Following the 2012 Olympic Trials, Benard returned for one final season at ASU before turning professional. Over the ensuing four years, he would continue to build his resume, winning four medals at the USA Outdoor Track and Field Championships and earning two podium finishes at the USA Indoor Championships. He was invited back to Olympic trials in 2016, this time earning a ticket to the Games alongside Claye and Taylor, the two jumpers he had idolized just a few years prior.



As surreal as it was for Benard to compete alongside two of his biggest influences, taking part in the Olympic festivities was even more difficult for him to process. Distractions were everywhere, and Chris found it difficult to focus on preparing for competition.

“I was just processing as I go,” he said. “I think that’s a lot of people’s experience at the Games if they don’t have someone keeping them a little bit more grounded. There’s so many things that you want the opportunity to do because you don’t really feel like you’re going to have this chance again.”

While Benard admits that he was somewhat caught up in the spectacle of the Rio Games, he still managed to finish 16th out of 48 competitors in his Olympic debut. Much like he did after his first Olympic trials four years earlier, Chris took time to evaluate his performance and considered potential improvements to his form.



The result of Chris’ introspection was more improvement in the years that followed. He placed sixth at the World Championships in 2017 and set a new personal best at the USA Outdoor Championships that same year. As the 2020 Tokyo Olympics approached, he seemed destined for his second straight Olympic berth. Then, just as he was gearing up for trials, COVID-19 swept the rug out from underneath him. The Games were postponed, and Chris’ training facility closed, disrupting his routine and leaving him in a position of great uncertainty.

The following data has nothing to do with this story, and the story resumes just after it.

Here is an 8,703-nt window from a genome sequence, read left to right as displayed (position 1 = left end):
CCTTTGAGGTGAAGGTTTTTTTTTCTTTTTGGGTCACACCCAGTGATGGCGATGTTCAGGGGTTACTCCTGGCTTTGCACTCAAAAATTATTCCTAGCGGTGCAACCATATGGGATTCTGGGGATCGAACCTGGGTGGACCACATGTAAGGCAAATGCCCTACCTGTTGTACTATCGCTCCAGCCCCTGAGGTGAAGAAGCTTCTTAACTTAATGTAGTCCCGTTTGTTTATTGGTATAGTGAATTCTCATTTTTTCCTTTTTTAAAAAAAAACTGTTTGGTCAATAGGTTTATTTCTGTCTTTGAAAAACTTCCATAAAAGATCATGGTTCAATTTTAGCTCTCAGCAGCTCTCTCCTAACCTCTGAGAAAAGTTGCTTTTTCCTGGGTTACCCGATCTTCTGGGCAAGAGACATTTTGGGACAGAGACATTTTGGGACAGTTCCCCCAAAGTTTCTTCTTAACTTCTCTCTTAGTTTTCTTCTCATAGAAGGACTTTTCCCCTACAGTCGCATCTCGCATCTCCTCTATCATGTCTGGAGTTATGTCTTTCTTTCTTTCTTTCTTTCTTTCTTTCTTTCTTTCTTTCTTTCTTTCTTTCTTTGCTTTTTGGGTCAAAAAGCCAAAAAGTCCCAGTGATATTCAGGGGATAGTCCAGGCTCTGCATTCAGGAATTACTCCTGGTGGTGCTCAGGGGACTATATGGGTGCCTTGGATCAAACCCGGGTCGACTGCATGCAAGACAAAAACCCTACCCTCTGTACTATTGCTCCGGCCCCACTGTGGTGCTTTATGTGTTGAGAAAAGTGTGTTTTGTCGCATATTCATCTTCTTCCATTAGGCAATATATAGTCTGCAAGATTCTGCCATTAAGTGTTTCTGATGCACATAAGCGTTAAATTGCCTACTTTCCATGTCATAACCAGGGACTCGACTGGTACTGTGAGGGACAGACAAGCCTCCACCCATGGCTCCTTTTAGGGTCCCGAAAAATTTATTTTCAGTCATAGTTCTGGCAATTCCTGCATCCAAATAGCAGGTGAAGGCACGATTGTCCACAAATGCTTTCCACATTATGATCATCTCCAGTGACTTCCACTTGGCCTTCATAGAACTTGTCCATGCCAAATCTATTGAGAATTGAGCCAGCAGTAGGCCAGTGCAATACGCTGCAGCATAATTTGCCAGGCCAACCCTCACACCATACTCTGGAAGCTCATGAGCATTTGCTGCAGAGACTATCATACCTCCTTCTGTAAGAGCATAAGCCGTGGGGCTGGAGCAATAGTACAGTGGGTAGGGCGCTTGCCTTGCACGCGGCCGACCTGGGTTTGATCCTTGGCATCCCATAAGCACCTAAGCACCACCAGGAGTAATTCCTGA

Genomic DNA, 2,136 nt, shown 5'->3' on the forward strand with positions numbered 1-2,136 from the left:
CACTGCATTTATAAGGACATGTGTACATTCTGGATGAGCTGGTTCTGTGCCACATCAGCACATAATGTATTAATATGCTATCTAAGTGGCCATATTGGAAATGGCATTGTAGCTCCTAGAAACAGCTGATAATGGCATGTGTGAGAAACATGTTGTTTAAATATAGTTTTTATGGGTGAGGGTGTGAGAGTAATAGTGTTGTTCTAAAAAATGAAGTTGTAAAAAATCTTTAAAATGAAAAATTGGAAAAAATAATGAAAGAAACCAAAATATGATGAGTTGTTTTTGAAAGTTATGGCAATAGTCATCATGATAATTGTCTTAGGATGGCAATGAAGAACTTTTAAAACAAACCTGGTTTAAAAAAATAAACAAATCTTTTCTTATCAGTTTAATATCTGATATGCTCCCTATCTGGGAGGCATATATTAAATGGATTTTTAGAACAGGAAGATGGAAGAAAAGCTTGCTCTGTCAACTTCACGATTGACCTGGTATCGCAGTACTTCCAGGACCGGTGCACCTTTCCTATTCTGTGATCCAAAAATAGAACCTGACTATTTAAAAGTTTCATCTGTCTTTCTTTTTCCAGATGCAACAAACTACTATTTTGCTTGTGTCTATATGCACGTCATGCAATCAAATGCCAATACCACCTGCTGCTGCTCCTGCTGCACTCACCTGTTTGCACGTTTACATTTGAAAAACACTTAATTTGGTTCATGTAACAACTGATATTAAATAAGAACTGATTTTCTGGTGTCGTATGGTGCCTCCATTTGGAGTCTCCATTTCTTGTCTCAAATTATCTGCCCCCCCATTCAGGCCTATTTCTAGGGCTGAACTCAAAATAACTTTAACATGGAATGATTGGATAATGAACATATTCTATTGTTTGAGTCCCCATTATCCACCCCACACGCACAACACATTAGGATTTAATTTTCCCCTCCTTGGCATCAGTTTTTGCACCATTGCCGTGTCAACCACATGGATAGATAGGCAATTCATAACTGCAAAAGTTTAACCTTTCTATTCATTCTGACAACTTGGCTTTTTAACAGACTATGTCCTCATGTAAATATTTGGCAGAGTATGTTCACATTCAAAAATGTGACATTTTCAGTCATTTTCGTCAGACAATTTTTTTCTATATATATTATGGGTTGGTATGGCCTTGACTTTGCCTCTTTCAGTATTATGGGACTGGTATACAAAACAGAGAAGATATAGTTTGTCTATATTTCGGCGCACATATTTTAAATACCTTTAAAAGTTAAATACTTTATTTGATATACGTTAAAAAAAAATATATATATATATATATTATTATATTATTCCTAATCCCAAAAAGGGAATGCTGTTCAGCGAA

“I was definitely in a routine of being ready every summer,” he said. “I had been doing it like that for years, since high school. I think I was ignoring the fact that I might have been affected by all that was going on. It was definitely frustrating, and it was definitely stressful, but I didn’t give any attention to it in those moments.”



The possibility of having his Olympic comeback thwarted by factors outside of his control weighed heavy on Chris during the summer of 2020, but he was able to distract himself and stay in shape by performing basic workouts at his coach’s residence. The workouts helped hold him over until the resumption of the track season, and once trials rolled around, Chris refused to be denied his return to the big stage. He secured a trip to Tokyo with a jump of 17.01 meters, claiming the third and final spot on the American triple jump delegation.

Having learned from his first Olympic experience, Benard is traveling to Tokyo with a new game plan. In addition to his own aspirations of earning a medal, he is embracing his role as a veteran, and is focused on helping teammate Donald Scott deal with the pressures of being a first-time Olympian. Due to the unique regulations that will be in place during these Games, Chris expects there to be fewer distractions than usual, but he feels prepared to manage them if they come about.

“There’s always going to be a level of pressure,” he said. I’m going to accept that and try to be in the right mindset. Shifting my mind to the fact that it’s going to be more of a business trip than a pleasure trip is going to help prepare me.”

If Chris Benard’s career has proven one thing, it is that he only gets better as time goes by. His willingness to learn and experiment with new methods has helped him defy the aging process, and at 31 years of age, his finest hour may be yet to come. Of the 66 male track and field athletes that will compete for the United States at these Games, Benard is the only one who attended college in Arizona, and the Sun Devil faithful will be resting their hopes squarely on his shoulders come Aug. 3.

Whether Benard’s journey culminates in Olympic glory remains to be seen, but if it does, he will not forget where it all started.